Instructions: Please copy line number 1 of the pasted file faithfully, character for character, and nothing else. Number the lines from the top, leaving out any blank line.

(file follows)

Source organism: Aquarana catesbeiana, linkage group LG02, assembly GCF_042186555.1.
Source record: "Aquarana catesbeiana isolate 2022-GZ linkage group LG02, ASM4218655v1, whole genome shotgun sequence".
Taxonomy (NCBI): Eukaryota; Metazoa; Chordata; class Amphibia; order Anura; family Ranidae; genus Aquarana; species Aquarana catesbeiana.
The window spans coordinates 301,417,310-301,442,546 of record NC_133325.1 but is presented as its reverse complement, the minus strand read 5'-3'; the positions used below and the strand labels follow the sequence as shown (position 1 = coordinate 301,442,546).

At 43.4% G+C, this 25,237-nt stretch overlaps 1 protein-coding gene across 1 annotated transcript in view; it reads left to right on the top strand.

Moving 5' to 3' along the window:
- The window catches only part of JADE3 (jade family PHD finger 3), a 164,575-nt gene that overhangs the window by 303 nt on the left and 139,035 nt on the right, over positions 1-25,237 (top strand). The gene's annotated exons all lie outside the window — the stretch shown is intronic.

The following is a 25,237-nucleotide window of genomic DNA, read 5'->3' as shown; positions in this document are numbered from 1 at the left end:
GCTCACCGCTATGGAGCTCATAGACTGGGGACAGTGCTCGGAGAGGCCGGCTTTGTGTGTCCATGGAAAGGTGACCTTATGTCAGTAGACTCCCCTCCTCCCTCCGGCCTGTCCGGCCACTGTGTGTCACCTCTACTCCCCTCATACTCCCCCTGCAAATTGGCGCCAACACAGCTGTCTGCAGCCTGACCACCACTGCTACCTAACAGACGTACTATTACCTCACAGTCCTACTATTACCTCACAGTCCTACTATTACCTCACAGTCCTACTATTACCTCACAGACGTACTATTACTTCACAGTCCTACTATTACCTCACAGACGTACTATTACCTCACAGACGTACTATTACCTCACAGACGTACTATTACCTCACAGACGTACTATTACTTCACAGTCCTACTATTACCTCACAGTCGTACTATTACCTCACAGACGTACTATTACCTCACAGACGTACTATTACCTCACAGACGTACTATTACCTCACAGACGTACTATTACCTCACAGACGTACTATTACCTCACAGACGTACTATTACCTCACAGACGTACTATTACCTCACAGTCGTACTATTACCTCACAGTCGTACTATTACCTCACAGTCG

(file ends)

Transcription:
Source organism: Aquarana catesbeiana, linkage group LG02, assembly GCF_042186555.1.